“What do I want these children to become?” Joe answers this questions for himself through involvement in his sons’ lives, engagement in their activities – a number of avenues to help them learn and discover, along with him, who they are. This includes cooking with them and taking them to school, in addition to working with them at the Taekwondo Academy. He does not expect perfection from his children, nor does he want them to feel pressured, but he does hope to raise sons who are trying.
Laughter is a big part of their interactions. Joe describes both his boys as “hilarious” and “jokesters.” They love having fun with their dad. As an older dad, Joe says he doesn’t have much energy to yell and scream. Instead, he believes his sons learn more through laughter. He believes this is a quality that will help him sustain a great friendship relationship with his sons as they age.
“They still know who’s in charge,” he explains, “but that doesn’t mean they don’t try to get their way.” He says that his oldest, in particular, often offers to “egotiate” when things are not quite as he would prefer.
Joe offers two words of encouragement to other dads:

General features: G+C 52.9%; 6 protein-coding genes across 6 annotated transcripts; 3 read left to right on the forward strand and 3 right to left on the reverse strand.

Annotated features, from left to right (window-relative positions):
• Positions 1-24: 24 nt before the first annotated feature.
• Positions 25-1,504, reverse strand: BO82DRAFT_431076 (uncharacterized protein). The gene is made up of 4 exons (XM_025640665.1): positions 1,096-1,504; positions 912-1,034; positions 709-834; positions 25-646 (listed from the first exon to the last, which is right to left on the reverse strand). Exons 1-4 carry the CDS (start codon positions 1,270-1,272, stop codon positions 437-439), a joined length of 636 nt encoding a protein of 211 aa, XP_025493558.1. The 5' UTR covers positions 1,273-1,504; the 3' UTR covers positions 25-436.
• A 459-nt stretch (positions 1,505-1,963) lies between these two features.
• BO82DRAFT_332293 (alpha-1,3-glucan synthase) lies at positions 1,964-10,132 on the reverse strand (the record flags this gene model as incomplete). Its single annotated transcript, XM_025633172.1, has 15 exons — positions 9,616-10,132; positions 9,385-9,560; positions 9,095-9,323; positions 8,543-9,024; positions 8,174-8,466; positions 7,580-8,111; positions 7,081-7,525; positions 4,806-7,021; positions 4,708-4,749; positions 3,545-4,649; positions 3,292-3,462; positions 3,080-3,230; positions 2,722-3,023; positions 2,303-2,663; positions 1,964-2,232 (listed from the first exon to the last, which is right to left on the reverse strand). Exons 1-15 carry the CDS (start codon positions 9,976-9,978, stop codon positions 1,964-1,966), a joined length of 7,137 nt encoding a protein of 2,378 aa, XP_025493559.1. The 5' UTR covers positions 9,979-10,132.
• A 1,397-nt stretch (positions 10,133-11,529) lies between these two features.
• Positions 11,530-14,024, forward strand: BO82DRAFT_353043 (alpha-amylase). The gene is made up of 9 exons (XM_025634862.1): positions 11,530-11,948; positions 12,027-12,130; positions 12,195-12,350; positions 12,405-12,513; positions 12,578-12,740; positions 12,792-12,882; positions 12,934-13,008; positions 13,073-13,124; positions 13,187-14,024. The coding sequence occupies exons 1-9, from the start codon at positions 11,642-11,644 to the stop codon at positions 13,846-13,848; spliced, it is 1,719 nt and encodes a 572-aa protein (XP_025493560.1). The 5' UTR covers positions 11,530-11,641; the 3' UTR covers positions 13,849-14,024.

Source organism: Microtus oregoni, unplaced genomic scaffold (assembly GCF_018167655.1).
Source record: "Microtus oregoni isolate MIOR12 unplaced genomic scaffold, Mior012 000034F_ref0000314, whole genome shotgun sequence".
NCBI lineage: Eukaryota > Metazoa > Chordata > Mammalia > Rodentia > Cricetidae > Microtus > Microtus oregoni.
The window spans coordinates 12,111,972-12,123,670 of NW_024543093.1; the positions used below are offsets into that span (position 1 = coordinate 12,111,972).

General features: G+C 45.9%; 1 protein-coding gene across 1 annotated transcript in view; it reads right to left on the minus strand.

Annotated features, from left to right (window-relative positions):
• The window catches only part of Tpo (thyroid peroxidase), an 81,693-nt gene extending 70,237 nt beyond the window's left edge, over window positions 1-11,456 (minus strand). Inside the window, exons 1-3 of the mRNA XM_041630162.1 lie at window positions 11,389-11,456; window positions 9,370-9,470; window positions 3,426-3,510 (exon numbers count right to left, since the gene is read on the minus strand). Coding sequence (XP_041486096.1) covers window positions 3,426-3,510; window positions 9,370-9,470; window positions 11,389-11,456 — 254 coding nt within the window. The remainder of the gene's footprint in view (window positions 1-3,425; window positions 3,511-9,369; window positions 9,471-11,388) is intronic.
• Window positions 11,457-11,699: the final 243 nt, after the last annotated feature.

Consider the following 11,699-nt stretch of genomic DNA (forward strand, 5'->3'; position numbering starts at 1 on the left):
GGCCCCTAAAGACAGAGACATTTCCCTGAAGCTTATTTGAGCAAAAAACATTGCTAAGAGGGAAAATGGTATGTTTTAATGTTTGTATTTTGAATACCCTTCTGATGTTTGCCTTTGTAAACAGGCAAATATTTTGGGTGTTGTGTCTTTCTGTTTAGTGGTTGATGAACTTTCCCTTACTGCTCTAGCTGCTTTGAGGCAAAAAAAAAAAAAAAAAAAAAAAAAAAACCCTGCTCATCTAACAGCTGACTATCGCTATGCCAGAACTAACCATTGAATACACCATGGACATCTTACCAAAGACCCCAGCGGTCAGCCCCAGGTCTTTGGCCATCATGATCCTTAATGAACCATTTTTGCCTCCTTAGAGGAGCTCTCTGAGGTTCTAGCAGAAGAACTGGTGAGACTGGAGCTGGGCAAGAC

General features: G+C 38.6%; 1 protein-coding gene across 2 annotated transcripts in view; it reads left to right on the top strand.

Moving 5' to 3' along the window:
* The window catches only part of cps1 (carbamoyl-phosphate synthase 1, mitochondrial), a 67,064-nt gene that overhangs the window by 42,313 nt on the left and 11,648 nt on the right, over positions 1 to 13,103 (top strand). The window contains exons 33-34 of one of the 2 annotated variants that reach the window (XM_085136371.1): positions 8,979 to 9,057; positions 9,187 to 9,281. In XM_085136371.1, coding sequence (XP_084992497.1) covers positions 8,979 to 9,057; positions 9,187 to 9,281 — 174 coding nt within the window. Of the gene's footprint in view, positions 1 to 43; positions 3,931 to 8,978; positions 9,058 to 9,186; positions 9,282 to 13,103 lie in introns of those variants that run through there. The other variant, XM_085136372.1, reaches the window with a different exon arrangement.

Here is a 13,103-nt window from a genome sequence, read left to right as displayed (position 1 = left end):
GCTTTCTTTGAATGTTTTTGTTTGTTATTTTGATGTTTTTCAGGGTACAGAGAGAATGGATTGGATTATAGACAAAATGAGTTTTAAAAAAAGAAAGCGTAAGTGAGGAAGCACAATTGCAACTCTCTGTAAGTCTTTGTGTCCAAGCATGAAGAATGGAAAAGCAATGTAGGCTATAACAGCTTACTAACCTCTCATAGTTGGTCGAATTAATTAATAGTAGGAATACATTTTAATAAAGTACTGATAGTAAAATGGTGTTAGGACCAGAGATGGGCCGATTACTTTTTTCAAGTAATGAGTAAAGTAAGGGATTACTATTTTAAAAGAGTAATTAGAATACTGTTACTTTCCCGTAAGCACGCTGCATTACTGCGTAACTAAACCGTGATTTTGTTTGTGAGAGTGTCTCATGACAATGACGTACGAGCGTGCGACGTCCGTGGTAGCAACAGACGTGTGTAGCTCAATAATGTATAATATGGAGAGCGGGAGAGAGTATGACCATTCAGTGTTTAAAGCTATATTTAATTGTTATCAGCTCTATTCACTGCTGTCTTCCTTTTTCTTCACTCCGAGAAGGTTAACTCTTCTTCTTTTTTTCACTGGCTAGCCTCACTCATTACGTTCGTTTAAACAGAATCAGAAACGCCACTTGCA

Dr. Mike Dawson has been the Chief Learning Officer for Springfield Public Schools since 2015. He is also married to Dr. Wendy Dawson and the father of three great kids: Emma (17), Jack (13), and Christian (11). “Each,” he says, “has a distinct personality.” Emma is class president, an “achiever” and very concerned about social justice. Jack is “joyful” and an athlete who loves cross country, wrestling, basketball, and track. Christian is “all things Star War” and Legos.
“My kids,” claims Mike, “make me a better person.”
Learning to be a Good Dad
How did Mike learn to be a good dad, one who cares not only about his own children, but all the children in Missouri’s largest school district? It’s not what you might expect.
“When I was 12 and my brother was 18, we were getting dressed for one of our mother’s weddings. (We had five different step-fathers, so I don’t recall which one this was.) We stopped, looked at each other, and said, ‘We are never going to do this to our kids.’ And we never have. We have both kept our promise. We have both been able to be there for our kids.”